Correction to This Article
An illustration that appeared with the June 7 Escapes column on Baltimore's HonFest ran without proper credit information. The image is a logo copyrighted by Leslie Smith of It's Art, Hon! and Smith Designs.

Baltimore Remains a Beehive of Kitsch Glam

Oh, beehive! Dolled-up revelers fill Baltimore's Hampden neighborhood for last year's HonFest, the city's annual nod to all things cat's-eye and bouffant.
Oh, beehive! Dolled-up revelers fill Baltimore's Hampden neighborhood for last year's HonFest, the city's annual nod to all things cat's-eye and bouffant. (Bill Ballantyne)
By Ellen Ryan
Special to The Washington Post
Wednesday, June 7, 2006

We love Baltimore for many things, from its baseball stadium to its harborside tourist haunts. But many of us love it best for its "hon" factor: the cat's-eye glasses, the bouffant hairdos, the boas and housedresses made immortal by local director John Waters and still found in certain diners, five-and-dimes and vintage clothing shops.

Saturday, the hon factor will go off the charts with the annual return of HonFest to the streets of Hampden, the most Hon-tense of Baltimore neighborhoods. Some 20,000 revelers are expected to celebrate the mystique of the kind of fun, sassy, melting-pot woman we imagine keeping a kitsch-filled house shaded by aluminum awnings.

I wanted to find these folks in their natural habitat as a way of paying homage to my own Hon roots. My grandmother was a soap-factory laborer whose jewelry jangled and whose Jean Naté cologne made my childish nose wrinkle. In photos, my young mom is wearing black cat's-eye glasses and an orange-print dress.

"The generation between went to college and tried to leave all that," says Susannah Siger, who owns two shops in Hampden. "When I got my hair done up and the chiffon scarf and the glasses, it made me think about my grandmother and how they struggled, and the closeness of the family and the neighborhood. And it's fun!

"It's even more important to get in touch with your inner Hon if you normally dress in a navy suit," says Singer.

Yes, Washington, that means us. Here, then, is a guide to some of Baltimore's Hon-ier locales:

· Jimmy's Restaurant, a famous Fells Point greasy spoon said to be frequented by scrappy Maryland Sen. Barbara Mikulski. Barb wasn't there when I dropped in, nor were any beehive hairdos, but a widely diverse line of hungry locals was -- waiting for big portions of plain pancakes, burgers, crab cakes and all-day booze with fries and slaw. "Probably the best cheap eats to be found in the neighborhood," Baltimore City Paper says. 801 S. Broadway, 410-327-3273.

· L.P. Steamers, a narrow crab joint in Locust Point, is a great stop on the way to Fort McHenry (and reachable by water taxi). Hot crabs, coated in Old Bay, are sold by size and whacked with mallets on rolls of brown paper. The TV is tuned to ESPN. Firefighters at the next table light up and call the waitress "baby doll." Two hefty crustaceans, a terrific crab cake sandwich, a side of broccoli and two brews came to $25 . 1100 E. Fort Ave., 410-576-9294, http://www.lpsteamers.com.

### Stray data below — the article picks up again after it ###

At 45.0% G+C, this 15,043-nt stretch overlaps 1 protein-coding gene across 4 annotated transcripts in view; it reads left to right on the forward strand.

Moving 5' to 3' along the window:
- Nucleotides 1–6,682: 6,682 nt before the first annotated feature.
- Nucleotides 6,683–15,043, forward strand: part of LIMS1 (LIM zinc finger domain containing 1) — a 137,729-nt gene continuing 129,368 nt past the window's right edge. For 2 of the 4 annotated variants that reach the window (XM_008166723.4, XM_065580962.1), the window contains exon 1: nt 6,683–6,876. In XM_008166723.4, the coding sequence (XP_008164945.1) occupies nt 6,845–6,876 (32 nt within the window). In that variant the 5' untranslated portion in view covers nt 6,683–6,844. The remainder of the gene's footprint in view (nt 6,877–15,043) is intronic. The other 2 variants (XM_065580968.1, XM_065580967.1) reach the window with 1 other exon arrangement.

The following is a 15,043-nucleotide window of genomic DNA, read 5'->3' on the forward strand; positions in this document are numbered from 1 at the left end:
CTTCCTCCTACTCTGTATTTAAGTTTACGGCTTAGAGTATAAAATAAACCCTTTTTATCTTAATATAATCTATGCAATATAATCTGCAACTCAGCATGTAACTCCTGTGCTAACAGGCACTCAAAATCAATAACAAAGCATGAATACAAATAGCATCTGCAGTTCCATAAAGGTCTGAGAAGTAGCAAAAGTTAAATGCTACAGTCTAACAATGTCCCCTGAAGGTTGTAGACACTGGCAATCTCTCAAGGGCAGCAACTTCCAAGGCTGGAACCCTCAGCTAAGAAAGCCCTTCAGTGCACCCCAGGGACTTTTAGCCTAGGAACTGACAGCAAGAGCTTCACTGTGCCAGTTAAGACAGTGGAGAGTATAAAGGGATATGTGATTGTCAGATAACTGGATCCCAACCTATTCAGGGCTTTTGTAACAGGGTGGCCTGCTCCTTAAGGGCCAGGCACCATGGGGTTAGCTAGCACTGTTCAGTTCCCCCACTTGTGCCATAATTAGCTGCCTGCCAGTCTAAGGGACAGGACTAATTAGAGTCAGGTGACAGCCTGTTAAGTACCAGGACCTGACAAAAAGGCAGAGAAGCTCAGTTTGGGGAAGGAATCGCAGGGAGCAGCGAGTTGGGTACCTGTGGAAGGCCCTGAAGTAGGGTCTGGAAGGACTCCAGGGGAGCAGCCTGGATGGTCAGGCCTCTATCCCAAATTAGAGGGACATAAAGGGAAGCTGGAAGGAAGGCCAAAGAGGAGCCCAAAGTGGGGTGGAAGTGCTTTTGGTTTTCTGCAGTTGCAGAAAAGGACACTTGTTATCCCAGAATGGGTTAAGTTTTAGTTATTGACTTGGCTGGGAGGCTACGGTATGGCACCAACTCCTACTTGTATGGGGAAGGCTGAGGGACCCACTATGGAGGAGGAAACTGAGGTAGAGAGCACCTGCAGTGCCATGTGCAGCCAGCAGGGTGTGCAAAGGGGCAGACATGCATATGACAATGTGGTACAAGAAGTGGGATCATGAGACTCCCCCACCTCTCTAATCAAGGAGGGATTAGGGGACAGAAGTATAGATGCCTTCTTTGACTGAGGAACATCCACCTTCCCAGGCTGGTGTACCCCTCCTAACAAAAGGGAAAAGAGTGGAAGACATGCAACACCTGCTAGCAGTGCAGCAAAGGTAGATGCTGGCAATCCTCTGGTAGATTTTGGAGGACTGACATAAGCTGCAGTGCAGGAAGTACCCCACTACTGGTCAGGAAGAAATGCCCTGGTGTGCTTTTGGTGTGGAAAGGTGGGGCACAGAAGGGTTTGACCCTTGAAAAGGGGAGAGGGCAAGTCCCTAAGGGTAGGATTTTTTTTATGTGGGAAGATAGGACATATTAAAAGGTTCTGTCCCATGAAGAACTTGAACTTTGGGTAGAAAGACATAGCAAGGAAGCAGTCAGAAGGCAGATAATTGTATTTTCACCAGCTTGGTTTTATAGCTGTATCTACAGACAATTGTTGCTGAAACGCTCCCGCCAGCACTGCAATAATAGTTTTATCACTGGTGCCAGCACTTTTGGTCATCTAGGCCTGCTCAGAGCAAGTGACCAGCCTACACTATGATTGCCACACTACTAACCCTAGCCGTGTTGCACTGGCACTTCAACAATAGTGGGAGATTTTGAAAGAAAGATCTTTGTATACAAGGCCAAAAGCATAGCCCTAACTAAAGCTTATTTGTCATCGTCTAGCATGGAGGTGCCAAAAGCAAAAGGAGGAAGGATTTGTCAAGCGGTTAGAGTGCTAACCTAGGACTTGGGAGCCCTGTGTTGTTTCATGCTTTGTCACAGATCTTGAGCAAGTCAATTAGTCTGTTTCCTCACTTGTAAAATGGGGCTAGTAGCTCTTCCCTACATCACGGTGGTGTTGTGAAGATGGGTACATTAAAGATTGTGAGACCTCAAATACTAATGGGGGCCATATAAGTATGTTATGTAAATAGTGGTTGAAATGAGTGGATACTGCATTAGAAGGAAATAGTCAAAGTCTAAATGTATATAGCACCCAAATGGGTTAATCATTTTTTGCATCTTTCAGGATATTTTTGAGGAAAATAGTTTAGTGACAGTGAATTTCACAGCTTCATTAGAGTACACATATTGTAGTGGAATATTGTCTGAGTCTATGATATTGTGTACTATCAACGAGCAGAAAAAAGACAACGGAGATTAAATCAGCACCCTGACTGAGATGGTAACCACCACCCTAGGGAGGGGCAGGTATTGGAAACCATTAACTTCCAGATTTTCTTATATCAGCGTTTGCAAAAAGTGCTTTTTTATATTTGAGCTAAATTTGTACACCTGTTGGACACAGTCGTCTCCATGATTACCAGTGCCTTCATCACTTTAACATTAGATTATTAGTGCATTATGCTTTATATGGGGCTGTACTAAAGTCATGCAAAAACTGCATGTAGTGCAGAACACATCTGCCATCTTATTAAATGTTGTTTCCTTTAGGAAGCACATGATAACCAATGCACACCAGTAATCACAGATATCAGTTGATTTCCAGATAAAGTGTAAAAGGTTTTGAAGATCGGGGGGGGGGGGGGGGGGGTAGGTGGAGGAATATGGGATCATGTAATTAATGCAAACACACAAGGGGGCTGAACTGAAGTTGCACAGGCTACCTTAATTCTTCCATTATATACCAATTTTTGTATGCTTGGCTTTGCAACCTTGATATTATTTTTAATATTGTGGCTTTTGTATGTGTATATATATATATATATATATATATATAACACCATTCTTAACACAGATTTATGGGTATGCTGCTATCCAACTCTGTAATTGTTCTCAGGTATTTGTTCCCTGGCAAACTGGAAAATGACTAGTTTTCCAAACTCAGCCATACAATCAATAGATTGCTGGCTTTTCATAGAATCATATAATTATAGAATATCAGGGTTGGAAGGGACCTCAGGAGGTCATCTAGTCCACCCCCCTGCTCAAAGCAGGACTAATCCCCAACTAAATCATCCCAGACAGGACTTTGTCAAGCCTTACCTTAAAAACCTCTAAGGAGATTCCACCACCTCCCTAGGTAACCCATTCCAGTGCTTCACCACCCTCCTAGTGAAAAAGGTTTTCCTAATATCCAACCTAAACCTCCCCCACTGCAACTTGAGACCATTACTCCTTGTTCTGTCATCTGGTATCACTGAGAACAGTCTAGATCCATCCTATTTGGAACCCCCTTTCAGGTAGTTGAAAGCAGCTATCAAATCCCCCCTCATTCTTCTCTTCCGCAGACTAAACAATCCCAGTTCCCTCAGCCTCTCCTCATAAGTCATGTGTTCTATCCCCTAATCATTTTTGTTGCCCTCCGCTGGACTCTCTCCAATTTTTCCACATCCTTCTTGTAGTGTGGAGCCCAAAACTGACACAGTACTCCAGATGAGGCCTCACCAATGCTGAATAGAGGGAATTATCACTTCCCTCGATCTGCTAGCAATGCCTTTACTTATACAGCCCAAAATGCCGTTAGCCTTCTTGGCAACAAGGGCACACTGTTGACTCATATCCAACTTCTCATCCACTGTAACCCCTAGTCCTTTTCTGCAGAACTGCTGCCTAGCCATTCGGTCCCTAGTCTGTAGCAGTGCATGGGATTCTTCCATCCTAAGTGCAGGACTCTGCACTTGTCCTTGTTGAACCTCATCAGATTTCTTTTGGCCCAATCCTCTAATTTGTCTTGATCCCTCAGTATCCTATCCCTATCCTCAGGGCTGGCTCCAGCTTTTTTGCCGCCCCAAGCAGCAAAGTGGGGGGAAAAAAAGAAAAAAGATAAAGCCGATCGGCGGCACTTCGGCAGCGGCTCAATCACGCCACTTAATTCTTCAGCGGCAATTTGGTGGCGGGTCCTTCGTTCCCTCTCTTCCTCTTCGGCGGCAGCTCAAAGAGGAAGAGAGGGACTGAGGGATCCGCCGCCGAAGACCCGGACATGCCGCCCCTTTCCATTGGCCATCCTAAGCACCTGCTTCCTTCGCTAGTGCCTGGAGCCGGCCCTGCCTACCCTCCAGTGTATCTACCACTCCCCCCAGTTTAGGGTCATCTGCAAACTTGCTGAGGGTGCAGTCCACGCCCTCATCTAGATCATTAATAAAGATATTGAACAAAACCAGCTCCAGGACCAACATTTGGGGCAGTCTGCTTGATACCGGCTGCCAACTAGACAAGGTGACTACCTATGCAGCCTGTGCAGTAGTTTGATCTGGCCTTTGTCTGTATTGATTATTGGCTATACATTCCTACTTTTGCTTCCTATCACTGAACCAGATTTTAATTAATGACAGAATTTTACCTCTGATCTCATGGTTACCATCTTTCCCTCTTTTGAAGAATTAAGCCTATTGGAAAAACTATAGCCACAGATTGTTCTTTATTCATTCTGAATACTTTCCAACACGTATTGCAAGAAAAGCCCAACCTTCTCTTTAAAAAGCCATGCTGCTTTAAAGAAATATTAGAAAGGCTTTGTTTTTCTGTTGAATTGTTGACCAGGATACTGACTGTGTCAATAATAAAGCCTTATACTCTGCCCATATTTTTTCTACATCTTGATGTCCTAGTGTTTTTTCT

· Obrycki's, in upper Fells Point, is more upscale but with a similar vibe: family-owned since 1944, with wood paneling, brick walls, brown paper and a crowd of regulars. Unlike L.P. Steamers, Obrycki's is open only March through November. 1727 E. Pratt St., 410-732-6399,http://www.obryckis.com.

· Cross Street Market gives a definite taste of old -- and new -- Baltimore. Stalls in this long brick warehouse include Piedigrotta Italian Bakery, Nunnally Bros. Poultry & Choice Meats (131 years here), Kwon's Fresh Produce, Steve's Lunch (an L-shaped counter), Baltimore's Best Bar-b-que and Mondawmin Fried Chicken & Seafood. Buy a thick four-inch square of baklava for $2.75 and head for the far end: Nick's , a bar and grill with an open cinder-block kitchen, a raw bar and stained glass that spells "fresh fish" in Greek. At 3 on a gorgeous Saturday afternoon, the place was packed. On Cross Street between Light and Charles streets, http://www.southbaltimore.com/shop/crossmkt.html .

(Bill Ballantyne)
· Patterson Bowling Center on the Fells Point/Canton line is one place where duckpin bowling is active in the city that gave birth to the game (reportedly invented at Howard Street's Diamond Alleys in 1900). Leagues are big in this city, and all ages enjoy duckpin, where holeless balls weigh less than four pounds. Bonus: You get three balls per frame rather than two. At Patterson, games are $4 each, shoe rental is $2. 2105 Eastern Ave., 410-675-1011, http://www.pattersonbowl.com.

· Hampden, Hon Central. This vintage 'hood just off of I-83 is slightly gritty and not entirely discovered, with four blocks known as the Avenue full of eateries, antiques and shops from thrift to high art. Waters filmed his 1998 movie "Pecker" here ("Hairspray," his best-known film that's full of bizarre Hon types, was filmed in East Baltimore's Highlandtown), and he picks up his mail at Atomic Books ( 1100 W. 36th St., 410-662-4444, http://atomicbooks.com/ ).


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